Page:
2012 is apparently my year for country band concerts. I’ve already seen several pretty big groups and have in my possession tickets with many more names listed. Great shows, so far. And they’ve all been amazing. Great shows with big lights, big sound, big energy, big crowds and big entertainment. Great shows that probably cost big money and took big amounts of time to set up, execute and clean up. There have only been a small handful superstars or groups on stage but they couldn’t have done what they did without of the hundreds of people behind the scenes to make it all happen.
That’s a lot of effort for one night, if you think about it. Lots of jobs, money, time, resources…all spent on a few hours of live music. Now, I’ll take a honky tonk bar in the middle of nowhere over a crowded venue with thousands, but these nights have also created some good stories. What can I say? This girl loves her country music, jean skirt and cowgirl boots.
There’s a book in the Bible that tells the story of such a good show that DreamWorks made it into a cartoon movie: The Prince of Egypt. It’s the fireworks display of God’s great power freeing the Israelites from slavery. There are all kinds of crazy things that happen, the kind of crazy that gets the attention of middle school boys because it’s “so cool” or “so gross.” There’s the poor little baby rescued by a princess, too, and the shy, stuttering hero who gets help from a friend. It’s a good story. God’s fireworks display of miracles that show how powerful He is, how big He is and how important the Israelites are to Him.
Act Two is a little less…exciting. At first glance, one might be disappointed by the second 20ish chapters of Exodus, the book in the Bible where this story is recorded in history. It’s a little disappointing, too. The Israelites have just witnessed this massive and awesome display of God’s power, so one might think that their WOW factor would be so off the charts that they couldn’t help but praise God and stand in awe of Him. But, not so much. Similar to us today, they forgot. Quicker than one might assume (or at least I assumed when I read this for the first time all by myself), they forget. They whine. They complain. They get impatient. They go as far as to ask Moses if they can go back to living in slavery because they don’t know what God is doing and don’t so much like how He’s doing it.
God, you’d think, would give up. Or at least I would if I just freed several thousand people from slavery and their response was to whine about it.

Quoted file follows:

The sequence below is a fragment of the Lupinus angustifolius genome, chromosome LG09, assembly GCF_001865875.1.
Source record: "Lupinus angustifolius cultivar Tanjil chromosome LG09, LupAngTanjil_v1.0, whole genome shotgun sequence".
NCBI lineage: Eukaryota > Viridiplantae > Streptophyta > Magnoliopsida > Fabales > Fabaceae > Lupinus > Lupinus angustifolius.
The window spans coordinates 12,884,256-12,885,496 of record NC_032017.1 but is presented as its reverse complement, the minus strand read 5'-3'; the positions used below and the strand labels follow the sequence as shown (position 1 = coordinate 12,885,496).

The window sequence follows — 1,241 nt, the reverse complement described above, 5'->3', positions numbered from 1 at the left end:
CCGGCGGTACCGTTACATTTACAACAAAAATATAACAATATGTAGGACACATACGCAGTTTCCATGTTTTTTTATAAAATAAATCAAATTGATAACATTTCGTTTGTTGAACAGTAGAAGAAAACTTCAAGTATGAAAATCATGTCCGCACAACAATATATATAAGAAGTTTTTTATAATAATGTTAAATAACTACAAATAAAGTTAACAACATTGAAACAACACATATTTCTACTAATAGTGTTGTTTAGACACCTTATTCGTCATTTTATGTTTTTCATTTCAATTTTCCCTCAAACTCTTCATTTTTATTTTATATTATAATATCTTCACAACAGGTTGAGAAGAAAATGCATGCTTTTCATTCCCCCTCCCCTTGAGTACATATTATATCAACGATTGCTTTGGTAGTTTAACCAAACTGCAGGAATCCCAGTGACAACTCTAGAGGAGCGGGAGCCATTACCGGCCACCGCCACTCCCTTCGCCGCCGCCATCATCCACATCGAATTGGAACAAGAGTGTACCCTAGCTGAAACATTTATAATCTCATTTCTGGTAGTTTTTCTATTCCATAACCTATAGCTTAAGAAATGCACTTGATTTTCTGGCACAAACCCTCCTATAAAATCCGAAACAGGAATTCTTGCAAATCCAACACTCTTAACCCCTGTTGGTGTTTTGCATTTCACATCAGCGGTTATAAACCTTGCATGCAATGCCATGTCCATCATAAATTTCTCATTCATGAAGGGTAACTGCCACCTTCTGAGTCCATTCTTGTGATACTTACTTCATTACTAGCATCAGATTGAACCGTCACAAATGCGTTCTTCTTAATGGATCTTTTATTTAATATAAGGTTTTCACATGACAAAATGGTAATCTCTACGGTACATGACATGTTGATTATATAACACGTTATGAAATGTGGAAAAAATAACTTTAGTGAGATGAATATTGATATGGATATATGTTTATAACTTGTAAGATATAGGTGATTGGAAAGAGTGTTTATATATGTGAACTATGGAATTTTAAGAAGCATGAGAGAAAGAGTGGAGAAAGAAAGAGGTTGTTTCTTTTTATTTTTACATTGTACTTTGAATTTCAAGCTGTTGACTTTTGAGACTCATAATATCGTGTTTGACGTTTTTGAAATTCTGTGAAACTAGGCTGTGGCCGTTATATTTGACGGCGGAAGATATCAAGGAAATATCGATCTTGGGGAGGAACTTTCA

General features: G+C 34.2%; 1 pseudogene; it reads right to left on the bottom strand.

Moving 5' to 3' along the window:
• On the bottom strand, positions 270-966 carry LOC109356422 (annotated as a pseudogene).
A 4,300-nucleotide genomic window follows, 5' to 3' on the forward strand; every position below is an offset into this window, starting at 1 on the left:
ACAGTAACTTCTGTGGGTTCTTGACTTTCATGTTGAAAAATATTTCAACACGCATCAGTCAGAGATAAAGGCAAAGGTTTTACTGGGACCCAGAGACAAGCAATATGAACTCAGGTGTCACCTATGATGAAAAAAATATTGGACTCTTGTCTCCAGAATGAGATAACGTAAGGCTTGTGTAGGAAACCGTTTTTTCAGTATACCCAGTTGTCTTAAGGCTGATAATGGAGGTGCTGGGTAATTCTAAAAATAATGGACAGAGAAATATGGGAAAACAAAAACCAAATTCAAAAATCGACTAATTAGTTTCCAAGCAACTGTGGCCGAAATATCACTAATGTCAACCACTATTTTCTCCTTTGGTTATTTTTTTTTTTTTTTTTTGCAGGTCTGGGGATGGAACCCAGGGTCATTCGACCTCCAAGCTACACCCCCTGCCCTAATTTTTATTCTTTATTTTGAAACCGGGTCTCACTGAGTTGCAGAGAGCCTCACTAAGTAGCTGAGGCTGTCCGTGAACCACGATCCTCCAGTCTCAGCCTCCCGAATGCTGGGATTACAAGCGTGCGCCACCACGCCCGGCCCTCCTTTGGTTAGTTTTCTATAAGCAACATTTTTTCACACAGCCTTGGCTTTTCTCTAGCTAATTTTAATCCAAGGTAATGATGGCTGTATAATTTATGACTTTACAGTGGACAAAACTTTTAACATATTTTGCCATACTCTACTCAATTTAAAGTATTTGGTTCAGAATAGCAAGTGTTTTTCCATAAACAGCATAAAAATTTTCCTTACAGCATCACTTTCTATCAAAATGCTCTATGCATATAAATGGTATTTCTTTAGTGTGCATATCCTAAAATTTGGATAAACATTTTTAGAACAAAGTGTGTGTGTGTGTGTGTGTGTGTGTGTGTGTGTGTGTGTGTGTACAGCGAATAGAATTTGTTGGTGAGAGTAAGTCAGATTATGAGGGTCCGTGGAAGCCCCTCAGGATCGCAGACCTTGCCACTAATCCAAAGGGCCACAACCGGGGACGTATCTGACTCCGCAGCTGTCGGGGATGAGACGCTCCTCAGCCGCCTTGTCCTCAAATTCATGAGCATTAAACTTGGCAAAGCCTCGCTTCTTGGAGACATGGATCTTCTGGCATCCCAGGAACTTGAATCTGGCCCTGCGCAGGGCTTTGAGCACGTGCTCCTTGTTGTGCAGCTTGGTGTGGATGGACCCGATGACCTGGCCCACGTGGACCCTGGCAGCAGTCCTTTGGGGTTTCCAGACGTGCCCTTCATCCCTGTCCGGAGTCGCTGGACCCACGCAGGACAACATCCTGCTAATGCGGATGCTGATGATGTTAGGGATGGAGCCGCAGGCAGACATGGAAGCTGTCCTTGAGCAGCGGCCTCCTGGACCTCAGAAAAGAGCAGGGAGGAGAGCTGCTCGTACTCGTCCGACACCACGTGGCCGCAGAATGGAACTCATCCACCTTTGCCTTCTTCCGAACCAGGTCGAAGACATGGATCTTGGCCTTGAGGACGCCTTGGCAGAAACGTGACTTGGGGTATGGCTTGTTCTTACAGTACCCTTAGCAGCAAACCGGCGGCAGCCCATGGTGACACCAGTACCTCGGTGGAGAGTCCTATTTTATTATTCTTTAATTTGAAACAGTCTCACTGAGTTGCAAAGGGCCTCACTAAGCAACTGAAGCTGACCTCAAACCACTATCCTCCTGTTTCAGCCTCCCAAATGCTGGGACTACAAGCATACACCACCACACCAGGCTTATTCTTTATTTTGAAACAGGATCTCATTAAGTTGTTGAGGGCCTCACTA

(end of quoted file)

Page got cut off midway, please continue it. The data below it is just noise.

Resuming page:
Fortunately, God is God and I am not.
Instead, He starts telling them how to live. He also tells them how to worship. These people, who have been slaves for centuries now have instructions on how to worship this great big God who freed them from slavery with His fireworks style display of miracles. He gives them what takes up a dozen or so chapters in the Bible with measurements, listed materials, guidelines and a how-to manual for building the items and location for worship. It consumes them. It gives everyone a job, according to what they like to do and at which they are skilled. It uses all of their valuable resources and takes up all of their time. Preparing for worship is their life.
Yes, preparing for worship is their life.
As I read through the lists of cubits and clothes, pomegranates and plans, I started to think that this was a little odd, to be honest. I wondered why God, a God who doesn’t actually need us but chooses to loves us, a God who has no ego and is not dependent on the way we feel about Him, has the Israelites spend so much time and energy on worship?
Because it wasn’t for Him.
Worship isn’t for God as much as it’s for us. God doesn’t need an ego boost. He doesn’t need people to remind Him how great He is or to recount the awesome things that He’s done. He just doesn’t. If He did, He’d be weak and pathetic. He would be like an insecure middle schooler who feared leaving the house every morning with a self-image at the mercy of his or her peers on the school bus. And that god wouldn’t be powerful and big and worth any worship.
God doesn’t need worship. But we sure do. We need worship. We need worship to remember the One who is worthy of worship. We need worship to remember that we’re not the ones around who our lives revolve. We need worship to remember that our jobs, families, bank accounts, hobbies, dreams…our everything…hinges on one great big God who created us and is involved in our lives today. We need worship to put into perspective who God is. We need worship like our life depends on it.
Oh, wait, it does.
The bigger deal we make out of something, the bigger deal that it is to us. I imagine that if any of those country bands showed up unannounced at any given venue on a Saturday night and just walked up on stage to start playing with no bells and whistles, it would be rather underwhelming and pointless. No fans would have been invited. No sounds would be amplified. No lights would show their faces. Overall, it’d be no big deal. No pictures posted. No stories told. No memories made.
So if the effort and time and resources and energy poured into a concert are what makes it significant, one might think that we should do the same with the way we worship The Living God…because, oh yeah, He’s a BIG DEAL.